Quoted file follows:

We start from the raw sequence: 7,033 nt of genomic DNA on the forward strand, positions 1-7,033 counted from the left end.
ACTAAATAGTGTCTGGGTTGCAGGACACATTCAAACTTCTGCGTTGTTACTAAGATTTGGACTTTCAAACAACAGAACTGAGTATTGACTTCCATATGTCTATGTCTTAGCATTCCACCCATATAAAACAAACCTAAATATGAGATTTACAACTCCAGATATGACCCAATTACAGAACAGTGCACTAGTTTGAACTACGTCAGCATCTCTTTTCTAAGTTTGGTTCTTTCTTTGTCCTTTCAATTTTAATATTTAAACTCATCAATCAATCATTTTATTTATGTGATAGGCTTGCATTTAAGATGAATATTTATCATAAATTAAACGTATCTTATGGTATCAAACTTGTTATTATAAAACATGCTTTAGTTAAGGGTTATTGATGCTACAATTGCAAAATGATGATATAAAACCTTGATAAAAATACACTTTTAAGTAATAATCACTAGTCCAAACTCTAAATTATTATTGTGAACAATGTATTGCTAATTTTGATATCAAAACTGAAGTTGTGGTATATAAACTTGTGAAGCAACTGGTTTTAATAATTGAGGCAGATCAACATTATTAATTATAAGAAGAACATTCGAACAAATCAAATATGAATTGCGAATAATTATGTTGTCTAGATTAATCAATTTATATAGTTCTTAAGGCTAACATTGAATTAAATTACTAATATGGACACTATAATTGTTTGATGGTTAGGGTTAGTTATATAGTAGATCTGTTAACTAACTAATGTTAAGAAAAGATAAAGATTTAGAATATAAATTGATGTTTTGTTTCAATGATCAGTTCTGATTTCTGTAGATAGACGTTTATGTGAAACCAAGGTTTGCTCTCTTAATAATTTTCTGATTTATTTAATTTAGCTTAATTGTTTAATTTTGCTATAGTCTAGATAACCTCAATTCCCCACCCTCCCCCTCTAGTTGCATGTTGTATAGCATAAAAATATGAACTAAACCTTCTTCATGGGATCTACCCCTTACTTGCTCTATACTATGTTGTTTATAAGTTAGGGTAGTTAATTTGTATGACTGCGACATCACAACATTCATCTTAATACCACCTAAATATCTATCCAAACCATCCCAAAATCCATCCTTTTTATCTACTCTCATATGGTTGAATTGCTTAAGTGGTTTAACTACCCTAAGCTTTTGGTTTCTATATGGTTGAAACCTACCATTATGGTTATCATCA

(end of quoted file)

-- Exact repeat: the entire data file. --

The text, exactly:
We start from the raw sequence: 7,033 nt of genomic DNA on the forward strand, positions 1-7,033 counted from the left end.
ACTAAATAGTGTCTGGGTTGCAGGACACATTCAAACTTCTGCGTTGTTACTAAGATTTGGACTTTCAAACAACAGAACTGAGTATTGACTTCCATATGTCTATGTCTTAGCATTCCACCCATATAAAACAAACCTAAATATGAGATTTACAACTCCAGATATGACCCAATTACAGAACAGTGCACTAGTTTGAACTACGTCAGCATCTCTTTTCTAAGTTTGGTTCTTTCTTTGTCCTTTCAATTTTAATATTTAAACTCATCAATCAATCATTTTATTTATGTGATAGGCTTGCATTTAAGATGAATATTTATCATAAATTAAACGTATCTTATGGTATCAAACTTGTTATTATAAAACATGCTTTAGTTAAGGGTTATTGATGCTACAATTGCAAAATGATGATATAAAACCTTGATAAAAATACACTTTTAAGTAATAATCACTAGTCCAAACTCTAAATTATTATTGTGAACAATGTATTGCTAATTTTGATATCAAAACTGAAGTTGTGGTATATAAACTTGTGAAGCAACTGGTTTTAATAATTGAGGCAGATCAACATTATTAATTATAAGAAGAACATTCGAACAAATCAAATATGAATTGCGAATAATTATGTTGTCTAGATTAATCAATTTATATAGTTCTTAAGGCTAACATTGAATTAAATTACTAATATGGACACTATAATTGTTTGATGGTTAGGGTTAGTTATATAGTAGATCTGTTAACTAACTAATGTTAAGAAAAGATAAAGATTTAGAATATAAATTGATGTTTTGTTTCAATGATCAGTTCTGATTTCTGTAGATAGACGTTTATGTGAAACCAAGGTTTGCTCTCTTAATAATTTTCTGATTTATTTAATTTAGCTTAATTGTTTAATTTTGCTATAGTCTAGATAACCTCAATTCCCCACCCTCCCCCTCTAGTTGCATGTTGTATAGCATAAAAATATGAACTAAACCTTCTTCATGGGATCTACCCCTTACTTGCTCTATACTATGTTGTTTATAAGTTAGGGTAGTTAATTTGTATGACTGCGACATCACAACATTCATCTTAATACCACCTAAATATCTATCCAAACCATCCCAAAATCCATCCTTTTTATCTACTCTCATATGGTTGAATTGCTTAAGTGGTTTAACTACCCTAAGCTTTTGGTTTCTATATGGTTGAAACCTACCATTATGGTTATCATCA